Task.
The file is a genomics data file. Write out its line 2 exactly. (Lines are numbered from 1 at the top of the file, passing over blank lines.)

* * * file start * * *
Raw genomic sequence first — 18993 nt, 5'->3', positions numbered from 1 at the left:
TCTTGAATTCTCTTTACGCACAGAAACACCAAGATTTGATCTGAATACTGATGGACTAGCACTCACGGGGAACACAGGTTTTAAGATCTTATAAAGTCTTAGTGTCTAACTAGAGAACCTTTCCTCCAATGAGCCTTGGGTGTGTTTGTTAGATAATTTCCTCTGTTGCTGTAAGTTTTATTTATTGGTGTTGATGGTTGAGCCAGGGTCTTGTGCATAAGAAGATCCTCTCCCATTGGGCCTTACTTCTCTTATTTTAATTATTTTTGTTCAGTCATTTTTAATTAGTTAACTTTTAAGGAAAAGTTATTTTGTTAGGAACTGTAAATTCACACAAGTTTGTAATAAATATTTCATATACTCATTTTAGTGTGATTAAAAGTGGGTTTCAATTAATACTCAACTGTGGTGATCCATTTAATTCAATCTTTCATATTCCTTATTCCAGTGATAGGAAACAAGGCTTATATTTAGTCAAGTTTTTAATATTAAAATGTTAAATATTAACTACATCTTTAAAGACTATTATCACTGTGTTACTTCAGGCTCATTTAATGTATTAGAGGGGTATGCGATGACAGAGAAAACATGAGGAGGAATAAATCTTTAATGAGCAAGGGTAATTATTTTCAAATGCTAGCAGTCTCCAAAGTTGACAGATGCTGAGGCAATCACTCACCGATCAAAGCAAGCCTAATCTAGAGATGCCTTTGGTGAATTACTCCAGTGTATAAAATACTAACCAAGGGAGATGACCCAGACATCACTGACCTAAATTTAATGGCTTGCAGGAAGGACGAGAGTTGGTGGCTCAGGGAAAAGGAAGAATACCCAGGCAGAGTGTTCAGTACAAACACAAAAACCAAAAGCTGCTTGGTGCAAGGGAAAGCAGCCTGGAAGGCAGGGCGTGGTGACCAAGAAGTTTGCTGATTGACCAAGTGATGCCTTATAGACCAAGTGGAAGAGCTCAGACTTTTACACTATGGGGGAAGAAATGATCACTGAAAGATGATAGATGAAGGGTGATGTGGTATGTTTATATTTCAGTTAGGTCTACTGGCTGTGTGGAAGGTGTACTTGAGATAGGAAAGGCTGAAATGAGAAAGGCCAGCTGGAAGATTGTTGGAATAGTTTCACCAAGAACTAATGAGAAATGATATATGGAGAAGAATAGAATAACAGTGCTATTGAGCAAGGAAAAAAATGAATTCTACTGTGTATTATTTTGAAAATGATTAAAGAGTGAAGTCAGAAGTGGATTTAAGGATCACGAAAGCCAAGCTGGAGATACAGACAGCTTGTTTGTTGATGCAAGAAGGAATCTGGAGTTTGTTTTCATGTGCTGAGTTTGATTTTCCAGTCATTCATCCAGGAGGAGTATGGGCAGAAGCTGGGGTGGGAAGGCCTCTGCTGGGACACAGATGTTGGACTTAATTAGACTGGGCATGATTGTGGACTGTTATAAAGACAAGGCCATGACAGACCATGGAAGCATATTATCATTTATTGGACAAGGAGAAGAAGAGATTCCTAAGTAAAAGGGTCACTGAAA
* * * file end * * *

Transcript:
TCTTGAATTCTCTTTACGCACAGAAACACCAAGATTTGATCTGAATACTGATGGACTAGCACTCACGGGGAACACAGGTTTTAAGATCTTATAAAGTCTTAGTGTCTAACTAGAGAACCTTTCCTCCAATGAGCCTTGGGTGTGTTTGTTAGATAATTTCCTCTGTTGCTGTAAGTTTTATTTATTGGTGTTGATGGTTGAGCCAGGGTCTTGTGCATAAGAAGATCCTCTCCCATTGGGCCTTACTTCTCTTATTTTAATTATTTTTGTTCAGTCATTTTTAATTAGTTAACTTTTAAGGAAAAGTTATTTTGTTAGGAACTGTAAATTCACACAAGTTTGTAATAAATATTTCATATACTCATTTTAGTGTGATTAAAAGTGGGTTTCAATTAATACTCAACTGTGGTGATCCATTTAATTCAATCTTTCATATTCCTTATTCCAGTGATAGGAAACAAGGCTTATATTTAGTCAAGTTTTTAATATTAAAATGTTAAATATTAACTACATCTTTAAAGACTATTATCACTGTGTTACTTCAGGCTCATTTAATGTATTAGAGGGGTATGCGATGACAGAGAAAACATGAGGAGGAATAAATCTTTAATGAGCAAGGGTAATTATTTTCAAATGCTAGCAGTCTCCAAAGTTGACAGATGCTGAGGCAATCACTCACCGATCAAAGCAAGCCTAATCTAGAGATGCCTTTGGTGAATTACTCCAGTGTATAAAATACTAACCAAGGGAGATGACCCAGACATCACTGACCTAAATTTAATGGCTTGCAGGAAGGACGAGAGTTGGTGGCTCAGGGAAAAGGAAGAATACCCAGGCAGAGTGTTCAGTACAAACACAAAAACCAAAAGCTGCTTGGTGCAAGGGAAAGCAGCCTGGAAGGCAGGGCGTGGTGACCAAGAAGTTTGCTGATTGACCAAGTGATGCCTTATAGACCAAGTGGAAGAGCTCAGACTTTTACACTATGGGGGAAGAAATGATCACTGAAAGATGATAGATGAAGGGTGATGTGGTATGTTTATATTTCAGTTAGGTCTACTGGCTGTGTGGAAGGTGTACTTGAGATAGGAAAGGCTGAAATGAGAAAGGCCAGCTGGAAGATTGTTGGAATAGTTTCACCAAGAACTAATGAGAAATGATATATGGAGAAGAATAGAATAACAGTGCTATTGAGCAAGGAAAAAAATGAATTCTACTGTGTATTATTTTGAAAATGATTAAAGAGTGAAGTCAGAAGTGGATTTAAGGATCACGAAAGCCAAGCTGGAGATACAGACAGCTTGTTTGTTGATGCAAGAAGGAATCTGGAGTTTGTTTTCATGTGCTGAGTTTGATTTTCCAGTCATTCATCCAGGAGGAGTATGGGCAGAAGCTGGGGTGGGAAGGCCTCTGCTGGGACACAGATGTTGGACTTAATTAGACTGGGCATGATTGTGGACTGTTATAAAGACAAGGCCATGACAGACCATGGAAGCATATTATCATTTATTGGACAAGGAGAAGAAGAGATTCCTAAGTAAAAGGGTCACTGAAA